The dairy industry in Ohio contributes significantly to the state’s economy and in the provision of food well beyond the borders of Ohio. This industry ranks third in agricultural receipts and first in receipts from animal operations.
For this industry to remain competitive, advancements in the many facets of dairy farming, from soil fertility, crop physiology and yields, animal physiology and production, animal health, animal well-being, labor management, to marketing, must be made. Therefore, discovery and implementation are key attributes to this success. In1982, the Ohio dairy industry began a voluntary check-off program whereby dairy farmers invest in the future of their industry.
Dairy farm reduction. In 1982, there were 12,000 dairy farms in Ohio with a total 388,000 cows. Today, there are about 270,000 dairy cows in Ohio on 2770 farms.
The number of farms contributing to this program has continued to decline, which limits the investment of the industry into its future.
The program is referred to as the Ohio Dairy Research Fund (ODRF), and the amount of the check-off is 0.1% of the gross milk receipts for the dairy farm. This amount can be deducted by the milk processor and then sent to the Ohio Dairy Producers Association (ODPA).
Also, farmers can send the check directly to ODPA. To put this in perspective, if a dairy herd is averaging 25,000 lb/cow/year and milk price is $18/cwt, then the amount contributed would be about $4.50/cow/year.
The funds are administered by a farmer-based committee of members contributing to the program. The committee solicits proposals each year, reviews the proposals, and invites the investigators to a committee meeting to present the details of their proposal.
Due to limited funding at present, only two to three projects are funded each year.
Since the inception of this program, about 132 proposals have been funded, totaling over $825,000. Based on how the program originated, the funds are available for projects and programs conducted through The Ohio State University. Faculty and staff from primarily the College of Food, Agricultural, and Environmental Sciences and the College of Veterinary Medicine have overseen the funded projects.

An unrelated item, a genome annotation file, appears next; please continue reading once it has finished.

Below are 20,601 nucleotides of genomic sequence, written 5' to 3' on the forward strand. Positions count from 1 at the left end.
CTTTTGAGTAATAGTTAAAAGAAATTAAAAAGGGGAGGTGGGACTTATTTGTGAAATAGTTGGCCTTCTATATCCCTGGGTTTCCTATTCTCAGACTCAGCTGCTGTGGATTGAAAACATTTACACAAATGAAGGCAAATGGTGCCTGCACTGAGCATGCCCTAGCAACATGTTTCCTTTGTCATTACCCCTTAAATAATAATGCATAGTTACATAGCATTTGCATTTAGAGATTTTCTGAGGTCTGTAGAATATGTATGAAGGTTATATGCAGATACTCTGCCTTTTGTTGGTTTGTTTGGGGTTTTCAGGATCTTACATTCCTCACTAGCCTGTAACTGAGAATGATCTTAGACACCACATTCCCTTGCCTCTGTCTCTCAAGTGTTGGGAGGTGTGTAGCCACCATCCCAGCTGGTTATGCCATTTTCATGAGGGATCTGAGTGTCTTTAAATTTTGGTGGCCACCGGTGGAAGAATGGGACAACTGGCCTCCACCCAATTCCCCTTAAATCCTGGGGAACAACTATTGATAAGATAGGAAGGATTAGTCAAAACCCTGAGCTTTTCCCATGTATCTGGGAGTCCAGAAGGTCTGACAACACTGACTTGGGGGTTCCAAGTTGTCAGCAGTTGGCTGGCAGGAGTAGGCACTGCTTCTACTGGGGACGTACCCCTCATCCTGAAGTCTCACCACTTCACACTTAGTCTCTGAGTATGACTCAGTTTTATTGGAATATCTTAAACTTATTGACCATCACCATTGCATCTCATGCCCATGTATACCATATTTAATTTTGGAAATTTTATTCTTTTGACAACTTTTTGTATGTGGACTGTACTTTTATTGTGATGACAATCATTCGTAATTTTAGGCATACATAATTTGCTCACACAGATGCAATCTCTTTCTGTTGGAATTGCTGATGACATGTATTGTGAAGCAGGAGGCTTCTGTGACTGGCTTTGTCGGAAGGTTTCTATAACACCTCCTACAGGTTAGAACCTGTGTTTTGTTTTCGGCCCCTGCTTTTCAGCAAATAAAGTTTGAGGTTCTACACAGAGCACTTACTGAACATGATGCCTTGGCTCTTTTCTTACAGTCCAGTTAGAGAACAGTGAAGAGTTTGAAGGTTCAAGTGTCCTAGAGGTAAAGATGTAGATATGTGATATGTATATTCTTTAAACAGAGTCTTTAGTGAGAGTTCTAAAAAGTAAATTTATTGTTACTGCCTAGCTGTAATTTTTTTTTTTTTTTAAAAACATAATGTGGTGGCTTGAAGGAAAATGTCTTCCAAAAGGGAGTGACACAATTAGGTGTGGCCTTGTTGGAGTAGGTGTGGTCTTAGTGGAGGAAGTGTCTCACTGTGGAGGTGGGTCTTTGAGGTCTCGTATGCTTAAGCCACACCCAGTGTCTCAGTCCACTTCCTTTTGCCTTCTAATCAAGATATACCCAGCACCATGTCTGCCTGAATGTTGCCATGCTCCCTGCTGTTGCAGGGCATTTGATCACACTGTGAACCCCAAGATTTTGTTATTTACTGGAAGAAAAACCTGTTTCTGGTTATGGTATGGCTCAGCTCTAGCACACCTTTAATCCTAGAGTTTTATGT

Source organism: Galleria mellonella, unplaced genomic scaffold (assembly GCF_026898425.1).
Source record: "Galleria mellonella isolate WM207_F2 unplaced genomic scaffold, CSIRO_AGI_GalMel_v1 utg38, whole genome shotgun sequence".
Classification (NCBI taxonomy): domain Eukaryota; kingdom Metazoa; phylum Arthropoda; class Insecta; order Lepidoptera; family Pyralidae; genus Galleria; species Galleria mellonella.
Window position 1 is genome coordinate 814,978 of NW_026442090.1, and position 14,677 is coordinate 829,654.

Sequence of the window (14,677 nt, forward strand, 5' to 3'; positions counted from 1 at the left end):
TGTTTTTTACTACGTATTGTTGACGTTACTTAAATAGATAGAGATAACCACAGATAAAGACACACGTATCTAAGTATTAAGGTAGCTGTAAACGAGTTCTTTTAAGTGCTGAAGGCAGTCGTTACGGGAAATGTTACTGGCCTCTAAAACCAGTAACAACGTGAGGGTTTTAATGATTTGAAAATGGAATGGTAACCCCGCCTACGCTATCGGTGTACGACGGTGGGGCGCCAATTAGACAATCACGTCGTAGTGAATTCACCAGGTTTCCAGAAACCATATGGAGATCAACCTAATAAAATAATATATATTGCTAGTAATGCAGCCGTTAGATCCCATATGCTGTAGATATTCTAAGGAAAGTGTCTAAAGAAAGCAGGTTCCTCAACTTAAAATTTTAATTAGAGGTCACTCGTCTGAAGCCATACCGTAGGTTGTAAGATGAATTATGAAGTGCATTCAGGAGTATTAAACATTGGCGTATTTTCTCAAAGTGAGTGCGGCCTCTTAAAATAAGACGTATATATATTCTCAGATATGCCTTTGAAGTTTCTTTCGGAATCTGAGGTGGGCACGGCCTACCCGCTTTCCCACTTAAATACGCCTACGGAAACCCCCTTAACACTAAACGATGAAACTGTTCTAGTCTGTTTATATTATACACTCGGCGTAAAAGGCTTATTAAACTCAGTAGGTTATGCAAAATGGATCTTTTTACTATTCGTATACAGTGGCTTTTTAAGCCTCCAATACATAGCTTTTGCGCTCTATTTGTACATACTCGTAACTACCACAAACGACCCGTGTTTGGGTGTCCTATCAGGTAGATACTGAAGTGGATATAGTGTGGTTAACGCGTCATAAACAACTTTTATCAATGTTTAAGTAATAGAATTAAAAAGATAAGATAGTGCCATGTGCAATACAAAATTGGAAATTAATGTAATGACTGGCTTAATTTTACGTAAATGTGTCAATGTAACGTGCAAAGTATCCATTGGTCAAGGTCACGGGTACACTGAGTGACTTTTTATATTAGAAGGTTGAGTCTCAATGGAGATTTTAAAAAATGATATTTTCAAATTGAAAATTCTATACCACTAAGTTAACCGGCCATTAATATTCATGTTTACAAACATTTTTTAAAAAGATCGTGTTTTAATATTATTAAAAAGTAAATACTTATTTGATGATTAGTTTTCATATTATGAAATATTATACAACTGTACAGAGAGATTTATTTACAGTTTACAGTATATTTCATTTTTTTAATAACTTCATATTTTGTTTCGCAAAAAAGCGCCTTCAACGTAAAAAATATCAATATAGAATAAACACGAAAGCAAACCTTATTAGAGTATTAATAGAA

With the program, the funds are not used for any indirect costs to the University (current rate of 54 percent for some funding agencies), only the direct costs outlined by the investigator. In a study released in December 2014 by the Battelle Center for Science and Technology Policy, the dairy and animal science research program at The Ohio State University was found to be in the grouping with the highest impact ranking.
Ohio Dairy Research Fund
Thus, these funds are being used in programs of high impact, results that directly impact not only the Ohio dairy industry but far beyond the borders of the state. It is clearly known that the funding provided to the projects funded by the farmers contributing to the Ohio Dairy Research Fund do not provide the total funding needed for the projects.
This certainly pertains to personnel costs but often extends to the direct costs of doing the research. Thus, some of the funds from the ODRF are used to leverage other funding, and in addition, the initial project funded through the ODRF often provides evidence whereby the researcher can justify their proposal to another agency for the next step in the research.
It’s likely that the funds that dairy farmers have contributed to the ODRF have helped to solidify over $2 million additional funding in support for the dairy industry.
To learn additional information about the Ohio Dairy Research Fund or about how to make your investment, contact the ODPA Association (ODPA; http://www.odpa.org; 614-890-1800). As quoted from Benjamin Franklin, “An investment in knowledge pays the best interest”.
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